NIH awards Stanford medical teams $10 million for sleep and autism research

NIH awards Stanford medical teams $10 million for sleep and autism research

A group of Stanford Medicine scientists have received about $10 million from the National Institutes of Health’s Autism Centers of Excellence program. The funding, announced by the NIH on September 6, will support research into the relationship between sleep dysregulation and autism symptoms.

This is the first time that Stanford University has been designated a center of excellence in autism by this NIH program, created in 2007 and renewed every five years. Stanford University is one of nine institutions to receive the designation in this funding round.

Autism is a developmental disorder that affects 1 in 54 children nationwide. It is characterized by deficits in social communication, sensory aberrations, stereotyped behaviors and restricted interests. Lack of sleep is a common aspect of the disorder, the researchers explained.

“Up to 80% of children with autism spectrum disorders experience sleep disturbances, including difficulty falling asleep and difficulty sleeping through the night,” said Joachim Hallmayer, MD, principal investigator for the award. and professor of psychiatry and behavioral sciences at Stanford Medicine. . “These sleep disturbances are one of the most distressing symptoms reported by parents of children with autism. In turn, poor sleep is associated with heightened severity of core autism symptoms, including repetitive behaviors and social and communication difficulties.

The new prize will fund three research teams and their projects:

  • Ruth O’Hara, PhD, Lowell W. and Josephine Q. Berry Professor of Psychiatry and Behavioral Sciences, and Senior Associate Dean for Research in the School of Medicine, and Makoto Kawai, MD, Clinical Associate Professor of Psychiatry and of Behavioral Sciences, will conduct a study that characterizes sleep and brain activity in autistic children compared to typically developing children.

    Researchers will assess sleep fragmentation; sleep architecture, which includes the amount and duration of REM and non-REM sleep; and daytime brain activity, measured by awake, resting-state electroencephalography, in both groups. Scientists will investigate whether any aspect of sleep dysregulation is associated with autism symptoms or cognitive functioning.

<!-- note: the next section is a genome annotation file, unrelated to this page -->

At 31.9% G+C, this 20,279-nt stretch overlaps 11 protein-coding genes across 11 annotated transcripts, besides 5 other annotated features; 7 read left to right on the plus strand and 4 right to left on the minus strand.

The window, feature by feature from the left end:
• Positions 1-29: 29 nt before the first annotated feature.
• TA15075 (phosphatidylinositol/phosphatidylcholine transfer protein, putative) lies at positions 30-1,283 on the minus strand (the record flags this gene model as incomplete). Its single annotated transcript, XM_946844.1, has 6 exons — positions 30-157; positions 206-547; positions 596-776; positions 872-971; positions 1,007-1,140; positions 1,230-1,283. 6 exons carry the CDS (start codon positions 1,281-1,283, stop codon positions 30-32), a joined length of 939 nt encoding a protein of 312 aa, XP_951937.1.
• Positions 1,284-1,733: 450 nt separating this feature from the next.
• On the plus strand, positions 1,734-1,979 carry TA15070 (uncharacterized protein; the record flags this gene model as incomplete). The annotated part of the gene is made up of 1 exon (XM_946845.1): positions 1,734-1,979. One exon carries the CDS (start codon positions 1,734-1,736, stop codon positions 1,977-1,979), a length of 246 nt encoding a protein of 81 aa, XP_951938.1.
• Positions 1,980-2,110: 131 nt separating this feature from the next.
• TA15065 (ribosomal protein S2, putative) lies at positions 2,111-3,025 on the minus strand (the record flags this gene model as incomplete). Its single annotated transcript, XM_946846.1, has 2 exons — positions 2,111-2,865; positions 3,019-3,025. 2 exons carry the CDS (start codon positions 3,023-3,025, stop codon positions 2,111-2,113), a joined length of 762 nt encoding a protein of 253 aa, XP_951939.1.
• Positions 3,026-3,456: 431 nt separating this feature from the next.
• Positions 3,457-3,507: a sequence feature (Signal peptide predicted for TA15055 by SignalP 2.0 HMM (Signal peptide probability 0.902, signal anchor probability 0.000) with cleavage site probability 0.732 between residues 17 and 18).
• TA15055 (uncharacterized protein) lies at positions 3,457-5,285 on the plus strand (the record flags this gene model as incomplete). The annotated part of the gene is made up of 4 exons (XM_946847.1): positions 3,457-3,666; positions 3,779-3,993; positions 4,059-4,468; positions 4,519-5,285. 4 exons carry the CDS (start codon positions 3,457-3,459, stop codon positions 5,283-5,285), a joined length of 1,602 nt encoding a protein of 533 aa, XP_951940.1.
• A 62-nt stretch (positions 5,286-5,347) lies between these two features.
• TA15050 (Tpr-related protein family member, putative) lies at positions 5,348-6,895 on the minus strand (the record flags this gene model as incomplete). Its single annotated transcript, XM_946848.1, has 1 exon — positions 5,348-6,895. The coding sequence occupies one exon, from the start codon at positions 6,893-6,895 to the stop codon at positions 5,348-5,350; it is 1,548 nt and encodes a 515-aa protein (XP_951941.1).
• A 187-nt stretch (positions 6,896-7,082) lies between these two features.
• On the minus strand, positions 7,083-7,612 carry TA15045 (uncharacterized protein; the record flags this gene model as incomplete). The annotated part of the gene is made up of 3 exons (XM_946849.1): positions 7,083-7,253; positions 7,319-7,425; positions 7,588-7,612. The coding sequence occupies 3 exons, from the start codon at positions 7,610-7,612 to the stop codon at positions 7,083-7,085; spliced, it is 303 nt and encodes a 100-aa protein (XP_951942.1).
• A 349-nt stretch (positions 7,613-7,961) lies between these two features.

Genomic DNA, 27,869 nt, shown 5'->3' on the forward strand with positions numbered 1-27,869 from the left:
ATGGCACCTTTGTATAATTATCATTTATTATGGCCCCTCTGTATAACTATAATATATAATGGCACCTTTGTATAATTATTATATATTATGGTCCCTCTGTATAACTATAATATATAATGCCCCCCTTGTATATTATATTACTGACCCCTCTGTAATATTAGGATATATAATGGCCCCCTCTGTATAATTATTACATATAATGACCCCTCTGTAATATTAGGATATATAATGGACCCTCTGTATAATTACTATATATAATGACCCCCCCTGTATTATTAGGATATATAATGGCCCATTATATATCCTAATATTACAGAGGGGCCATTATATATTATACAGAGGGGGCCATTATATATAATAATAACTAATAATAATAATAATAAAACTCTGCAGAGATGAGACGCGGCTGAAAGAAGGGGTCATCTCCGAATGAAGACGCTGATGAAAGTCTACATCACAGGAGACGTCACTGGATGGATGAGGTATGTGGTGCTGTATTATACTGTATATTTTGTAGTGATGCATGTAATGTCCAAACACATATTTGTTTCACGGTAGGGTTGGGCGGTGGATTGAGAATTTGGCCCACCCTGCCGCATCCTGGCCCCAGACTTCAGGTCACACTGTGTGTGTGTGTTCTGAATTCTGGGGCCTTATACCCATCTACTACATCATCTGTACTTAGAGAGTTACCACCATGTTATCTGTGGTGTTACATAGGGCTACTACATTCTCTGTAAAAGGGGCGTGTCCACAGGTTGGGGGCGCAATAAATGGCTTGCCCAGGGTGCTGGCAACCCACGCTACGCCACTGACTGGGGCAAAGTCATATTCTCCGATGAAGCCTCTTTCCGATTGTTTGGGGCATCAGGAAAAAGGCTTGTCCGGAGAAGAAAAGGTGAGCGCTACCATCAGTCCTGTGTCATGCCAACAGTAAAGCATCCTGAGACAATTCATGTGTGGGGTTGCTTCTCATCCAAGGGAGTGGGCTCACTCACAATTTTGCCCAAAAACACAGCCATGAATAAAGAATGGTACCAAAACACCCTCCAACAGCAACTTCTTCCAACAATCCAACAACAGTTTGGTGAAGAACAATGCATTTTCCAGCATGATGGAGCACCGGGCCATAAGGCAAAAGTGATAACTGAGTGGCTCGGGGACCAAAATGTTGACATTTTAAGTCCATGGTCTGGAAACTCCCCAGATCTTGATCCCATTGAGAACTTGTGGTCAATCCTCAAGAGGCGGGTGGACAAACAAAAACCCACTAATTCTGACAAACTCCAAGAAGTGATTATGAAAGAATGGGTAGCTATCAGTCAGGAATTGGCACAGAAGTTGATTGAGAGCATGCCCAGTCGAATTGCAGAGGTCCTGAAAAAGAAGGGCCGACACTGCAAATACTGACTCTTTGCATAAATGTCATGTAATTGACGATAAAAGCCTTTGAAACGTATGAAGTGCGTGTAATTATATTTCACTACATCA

• Antonio Hardan, MD, professor of psychiatry and behavioral sciences as well as director of the Autism and Developmental Disabilities Clinic at Stanford Medicine Children’s Health, will lead a team studying the effects of three sleep-inducing drugs on the Sleep architecture, circadian rhythm, and sleep quality in children and adolescents with autism. This team will also investigate whether sleep changes in autistic people taking the drugs lead to changes in their autism symptoms.
  • Philippe Mourrain, PhD, associate professor of psychiatry and behavioral sciences, will use zebrafish models of autism to examine brain activity during sleep and relate this data to eye movements, heart rate and muscle movements volunteers. The zebrafish will also be used to collect detailed information on how sleep-inducing drugs affect the brain in autism.

“Our teams will, for the first time, test to what extent dysregulated sleep, including sleep fragmentation, is central to ASD development and symptoms, and whether normalizing sleep alleviates these symptoms,” O said. ‘Hara, who will also lead the grant’s administrative core with Hallmayer.

“This research has the potential to offer significant relief to children with ASD and their parents or caregivers,” O’Hara said.

Other researchers contributing to this effort include Lawrence Fung, MD, PhD, assistant professor of psychiatry and behavioral sciences, who directs the ACE Dissemination Core; Booil Jo, PhD, associate professor of psychiatry and behavioral sciences, who directs the ACE Analytical Core; and Jennifer Phillips, PhD, clinical professor of psychiatry and behavioral sciences, who directs the ACE assessment core.

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